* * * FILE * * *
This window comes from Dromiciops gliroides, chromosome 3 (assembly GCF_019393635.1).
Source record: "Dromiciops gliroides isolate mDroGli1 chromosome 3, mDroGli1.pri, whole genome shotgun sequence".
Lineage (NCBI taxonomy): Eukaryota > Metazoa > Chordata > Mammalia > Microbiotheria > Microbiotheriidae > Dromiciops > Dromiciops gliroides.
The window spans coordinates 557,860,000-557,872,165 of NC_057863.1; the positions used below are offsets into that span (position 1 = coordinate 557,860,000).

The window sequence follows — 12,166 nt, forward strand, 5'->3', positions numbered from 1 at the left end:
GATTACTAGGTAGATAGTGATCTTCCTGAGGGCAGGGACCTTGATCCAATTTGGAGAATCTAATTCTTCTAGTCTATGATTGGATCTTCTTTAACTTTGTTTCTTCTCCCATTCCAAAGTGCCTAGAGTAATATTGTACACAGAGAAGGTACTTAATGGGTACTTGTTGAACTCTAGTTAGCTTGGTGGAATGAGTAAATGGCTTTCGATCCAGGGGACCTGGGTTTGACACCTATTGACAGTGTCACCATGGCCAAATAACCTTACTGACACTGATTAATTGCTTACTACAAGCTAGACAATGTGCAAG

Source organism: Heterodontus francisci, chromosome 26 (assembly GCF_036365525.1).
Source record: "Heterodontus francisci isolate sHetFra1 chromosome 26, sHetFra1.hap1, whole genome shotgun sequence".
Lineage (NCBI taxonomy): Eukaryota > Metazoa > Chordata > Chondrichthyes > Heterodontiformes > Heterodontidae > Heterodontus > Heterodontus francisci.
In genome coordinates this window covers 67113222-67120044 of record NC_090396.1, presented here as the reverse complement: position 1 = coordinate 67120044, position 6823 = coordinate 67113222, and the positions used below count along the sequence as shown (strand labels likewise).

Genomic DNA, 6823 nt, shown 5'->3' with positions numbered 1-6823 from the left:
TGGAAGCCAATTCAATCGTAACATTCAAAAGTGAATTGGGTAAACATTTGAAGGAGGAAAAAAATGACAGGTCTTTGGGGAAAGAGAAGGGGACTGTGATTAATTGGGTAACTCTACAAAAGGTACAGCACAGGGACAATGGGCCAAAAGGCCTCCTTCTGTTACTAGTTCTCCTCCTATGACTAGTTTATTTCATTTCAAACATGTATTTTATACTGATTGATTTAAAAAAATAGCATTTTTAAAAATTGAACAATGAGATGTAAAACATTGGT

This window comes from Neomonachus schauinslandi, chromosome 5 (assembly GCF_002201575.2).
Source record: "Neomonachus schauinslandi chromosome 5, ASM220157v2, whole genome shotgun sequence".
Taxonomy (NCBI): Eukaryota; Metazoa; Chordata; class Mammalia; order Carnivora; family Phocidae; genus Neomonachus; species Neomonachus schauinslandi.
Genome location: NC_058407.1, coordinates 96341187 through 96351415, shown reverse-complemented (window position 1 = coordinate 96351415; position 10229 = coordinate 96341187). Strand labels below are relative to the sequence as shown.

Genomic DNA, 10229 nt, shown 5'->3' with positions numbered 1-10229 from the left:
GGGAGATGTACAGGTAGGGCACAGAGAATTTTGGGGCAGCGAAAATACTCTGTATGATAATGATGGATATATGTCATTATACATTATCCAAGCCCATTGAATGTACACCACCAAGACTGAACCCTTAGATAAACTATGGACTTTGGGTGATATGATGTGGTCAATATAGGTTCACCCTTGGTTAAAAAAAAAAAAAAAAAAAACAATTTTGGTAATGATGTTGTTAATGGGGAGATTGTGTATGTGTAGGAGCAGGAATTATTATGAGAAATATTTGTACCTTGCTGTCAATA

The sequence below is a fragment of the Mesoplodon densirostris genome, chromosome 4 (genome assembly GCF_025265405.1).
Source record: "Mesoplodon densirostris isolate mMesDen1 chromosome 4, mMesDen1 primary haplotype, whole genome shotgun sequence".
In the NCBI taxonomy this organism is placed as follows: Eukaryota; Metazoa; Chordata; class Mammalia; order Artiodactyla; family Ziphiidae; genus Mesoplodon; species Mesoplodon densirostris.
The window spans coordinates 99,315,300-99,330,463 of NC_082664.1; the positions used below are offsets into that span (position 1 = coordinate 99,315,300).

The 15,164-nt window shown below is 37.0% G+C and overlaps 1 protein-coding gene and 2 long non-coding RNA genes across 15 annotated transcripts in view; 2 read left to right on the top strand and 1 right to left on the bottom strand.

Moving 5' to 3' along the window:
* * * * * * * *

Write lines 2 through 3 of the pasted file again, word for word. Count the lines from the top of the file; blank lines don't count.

Source record: "Dromiciops gliroides isolate mDroGli1 chromosome 3, mDroGli1.pri, whole genome shotgun sequence".
Lineage (NCBI taxonomy): Eukaryota > Metazoa > Chordata > Mammalia > Microbiotheria > Microbiotheriidae > Dromiciops > Dromiciops gliroides.